For the small business owners of this picturesque town, the war in the north has brought them to financial disaster.
Just northwest of Metulla lie the beautiful orchards farmed by the Bez family. Metulla’s fruits - pears, apricots, cherries, plums, peaches, nectarines and apples - are well known in Israel and around the world for their exquisite taste.
Ophir Bez has been running the family’s 25-acre orchards since his father retired six years ago. “Our activities for the entire year are focused around the harvest season, which fell exactly when the war broke out,” he explains. “All our time and money spent in bringing the fruit to its maximum has been for nothing. We were not able to go to the orchards and pick, and the fruit is just rotting in the fields."
The day that the cease fire took effect, Ophir put a crew together to pick some of his finest plums, which he had personally nurtured. "They were already too ripe, and had very little market value, but I wanted to show the Hezbollah that the Israeli people will not be beaten," says Ophir.
The Jewish Agency is providing immediate emergency funds to help put small business owners back on their feet. This critical assistance will allow these hard-working individuals to pay some of their most pressing bills, such as water, electricity and rent, and kick-start the painful task of rebuilding their businesses.
Erez Shemesh was shocked when he returned to Kiryat Shmona after the cease-fire to see his beauty salon in ruins. "I have to start completely over," says Erez. "I don't know where to begin."
Erez was born and raised in Kiryat Shmona. Despite his tremendous losses he is adamant that he will not leave. "This is where my home and family are," says Erez. "This is where I belong."
Erez supported the war, but feels that he may be in the same situation in another few years, with Hezbullah attacking from Lebanon, and Kiryat Shmona residents taking the brunt of the rocket attacks. "I worry about my family and my livelihood, but we're not running away," states Erez.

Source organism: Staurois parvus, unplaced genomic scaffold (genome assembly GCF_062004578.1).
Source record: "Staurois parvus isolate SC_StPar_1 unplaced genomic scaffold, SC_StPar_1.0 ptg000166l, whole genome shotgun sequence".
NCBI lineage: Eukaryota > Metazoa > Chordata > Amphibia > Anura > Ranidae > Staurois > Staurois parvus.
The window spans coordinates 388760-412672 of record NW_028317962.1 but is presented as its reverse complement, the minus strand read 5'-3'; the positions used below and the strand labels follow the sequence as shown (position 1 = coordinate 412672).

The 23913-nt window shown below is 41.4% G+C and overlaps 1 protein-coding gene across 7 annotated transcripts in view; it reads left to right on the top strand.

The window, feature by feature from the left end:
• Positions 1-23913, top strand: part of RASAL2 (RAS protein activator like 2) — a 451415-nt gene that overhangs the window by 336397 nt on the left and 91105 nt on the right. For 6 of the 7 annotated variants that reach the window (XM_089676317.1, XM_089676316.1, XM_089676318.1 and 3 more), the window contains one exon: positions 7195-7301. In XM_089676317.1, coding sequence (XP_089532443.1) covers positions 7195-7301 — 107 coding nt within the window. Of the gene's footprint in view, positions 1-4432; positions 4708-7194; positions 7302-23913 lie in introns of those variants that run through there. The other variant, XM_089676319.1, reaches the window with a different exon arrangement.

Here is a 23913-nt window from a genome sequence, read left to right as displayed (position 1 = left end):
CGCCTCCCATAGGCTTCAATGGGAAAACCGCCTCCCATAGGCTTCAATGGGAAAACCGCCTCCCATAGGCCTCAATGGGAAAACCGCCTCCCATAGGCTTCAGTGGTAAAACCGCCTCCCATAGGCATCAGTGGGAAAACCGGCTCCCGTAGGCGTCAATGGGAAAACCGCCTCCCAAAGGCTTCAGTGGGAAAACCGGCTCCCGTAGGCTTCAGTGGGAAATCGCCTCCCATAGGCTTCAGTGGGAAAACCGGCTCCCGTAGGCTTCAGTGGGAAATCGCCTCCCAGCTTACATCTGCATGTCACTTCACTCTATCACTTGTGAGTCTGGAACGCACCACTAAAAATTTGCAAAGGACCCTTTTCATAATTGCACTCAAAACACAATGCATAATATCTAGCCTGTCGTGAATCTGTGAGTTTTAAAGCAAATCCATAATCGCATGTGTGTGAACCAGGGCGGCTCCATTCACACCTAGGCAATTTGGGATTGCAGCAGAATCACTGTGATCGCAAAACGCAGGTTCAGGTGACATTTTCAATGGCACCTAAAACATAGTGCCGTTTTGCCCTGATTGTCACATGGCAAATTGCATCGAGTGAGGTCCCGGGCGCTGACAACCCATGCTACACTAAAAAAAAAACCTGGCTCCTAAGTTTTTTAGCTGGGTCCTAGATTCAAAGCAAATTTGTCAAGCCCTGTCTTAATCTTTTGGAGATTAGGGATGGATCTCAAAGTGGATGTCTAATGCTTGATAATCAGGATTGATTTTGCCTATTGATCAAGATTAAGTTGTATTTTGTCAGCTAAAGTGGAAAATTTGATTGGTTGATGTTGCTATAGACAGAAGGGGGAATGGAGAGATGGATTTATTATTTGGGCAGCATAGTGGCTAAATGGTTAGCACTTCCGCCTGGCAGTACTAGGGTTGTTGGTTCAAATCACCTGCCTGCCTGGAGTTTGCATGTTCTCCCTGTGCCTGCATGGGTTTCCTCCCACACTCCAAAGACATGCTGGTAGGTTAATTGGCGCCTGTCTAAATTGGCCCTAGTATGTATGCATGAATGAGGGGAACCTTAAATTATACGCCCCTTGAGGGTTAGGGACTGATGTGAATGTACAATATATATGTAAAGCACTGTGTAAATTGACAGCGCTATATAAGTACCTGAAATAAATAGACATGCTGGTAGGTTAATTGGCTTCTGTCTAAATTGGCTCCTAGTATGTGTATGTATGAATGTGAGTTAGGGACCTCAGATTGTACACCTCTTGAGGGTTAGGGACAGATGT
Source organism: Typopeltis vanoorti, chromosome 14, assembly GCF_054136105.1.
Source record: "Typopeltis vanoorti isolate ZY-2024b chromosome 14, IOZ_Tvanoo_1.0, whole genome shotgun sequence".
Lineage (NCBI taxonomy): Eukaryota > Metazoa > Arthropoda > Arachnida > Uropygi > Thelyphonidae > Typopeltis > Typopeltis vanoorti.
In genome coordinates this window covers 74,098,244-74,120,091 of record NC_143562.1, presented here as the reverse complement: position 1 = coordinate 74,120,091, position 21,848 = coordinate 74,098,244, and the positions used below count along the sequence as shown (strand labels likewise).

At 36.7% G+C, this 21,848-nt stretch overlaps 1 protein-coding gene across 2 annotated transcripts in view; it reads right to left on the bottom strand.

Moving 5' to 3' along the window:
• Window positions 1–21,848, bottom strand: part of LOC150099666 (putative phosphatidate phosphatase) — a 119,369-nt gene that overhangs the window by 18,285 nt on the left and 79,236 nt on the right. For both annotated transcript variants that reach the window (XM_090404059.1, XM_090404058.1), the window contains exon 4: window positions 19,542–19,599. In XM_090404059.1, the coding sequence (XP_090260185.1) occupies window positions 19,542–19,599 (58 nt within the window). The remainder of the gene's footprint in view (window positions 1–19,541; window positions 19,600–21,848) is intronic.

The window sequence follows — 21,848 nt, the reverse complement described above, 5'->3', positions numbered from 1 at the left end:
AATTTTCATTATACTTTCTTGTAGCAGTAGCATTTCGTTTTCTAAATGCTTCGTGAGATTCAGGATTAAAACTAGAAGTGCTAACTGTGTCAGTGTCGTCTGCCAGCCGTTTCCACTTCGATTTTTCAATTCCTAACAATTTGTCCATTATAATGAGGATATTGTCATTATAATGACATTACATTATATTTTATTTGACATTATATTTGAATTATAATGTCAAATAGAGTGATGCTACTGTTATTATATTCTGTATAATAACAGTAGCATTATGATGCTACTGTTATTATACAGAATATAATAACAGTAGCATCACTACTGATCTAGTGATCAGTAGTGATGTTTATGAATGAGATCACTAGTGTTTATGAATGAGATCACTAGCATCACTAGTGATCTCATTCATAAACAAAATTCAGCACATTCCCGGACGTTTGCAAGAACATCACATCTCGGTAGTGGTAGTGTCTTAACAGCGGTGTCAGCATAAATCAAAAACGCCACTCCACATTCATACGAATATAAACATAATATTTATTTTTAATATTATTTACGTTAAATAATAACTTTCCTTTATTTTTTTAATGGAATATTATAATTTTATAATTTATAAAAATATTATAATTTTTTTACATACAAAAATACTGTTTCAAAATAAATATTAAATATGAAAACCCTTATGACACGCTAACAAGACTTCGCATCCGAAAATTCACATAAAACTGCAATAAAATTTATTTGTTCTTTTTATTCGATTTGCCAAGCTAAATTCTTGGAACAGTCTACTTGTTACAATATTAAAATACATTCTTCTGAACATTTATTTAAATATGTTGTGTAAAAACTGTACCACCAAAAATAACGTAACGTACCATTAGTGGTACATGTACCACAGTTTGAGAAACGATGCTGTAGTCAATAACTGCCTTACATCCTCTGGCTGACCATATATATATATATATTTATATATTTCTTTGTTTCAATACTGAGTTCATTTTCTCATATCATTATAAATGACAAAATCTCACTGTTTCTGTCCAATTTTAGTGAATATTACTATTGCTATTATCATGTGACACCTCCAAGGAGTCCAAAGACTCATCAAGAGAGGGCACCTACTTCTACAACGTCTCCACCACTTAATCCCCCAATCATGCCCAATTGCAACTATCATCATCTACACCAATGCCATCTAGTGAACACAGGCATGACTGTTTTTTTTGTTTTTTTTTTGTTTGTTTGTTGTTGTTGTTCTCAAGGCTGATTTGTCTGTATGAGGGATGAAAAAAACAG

"July and August are, by far, the two busiest months in the tourist industry. We have lost 70% of our annual turnover," says Reuven Wineberg, owner of the Alaska Inn, which has been in his family for almost sixty years.
“My parents, holocaust survivors, established the hotel in the late 1940’s. Times were tough then, but they worked very hard and managed go forward,” Reuven recalls. When they passed away, Reuven took over the running of the hotel. However, it has never been easy to operate a business in the North, especially in Metulla, as there have been many attacks over the years, he explains.
Reuven was injured while serving in the Israeli army during the first Lebanese war and still walks with a limp. His late father-in-law, Eitan Grundland was killed when an Iraqi-fired Scud missile hit his home in the center of Israel during the Gulf War.
For Reuven and his late parents, the hotel is a symbol of their determination to live a normal life within their own country. “I won’t be leaving, despite the heavy losses we will incur this year," says Reuven. "I don’t know how we will survive it, but we will,” he says with determination.
Photo Credit: Naftali Hilger
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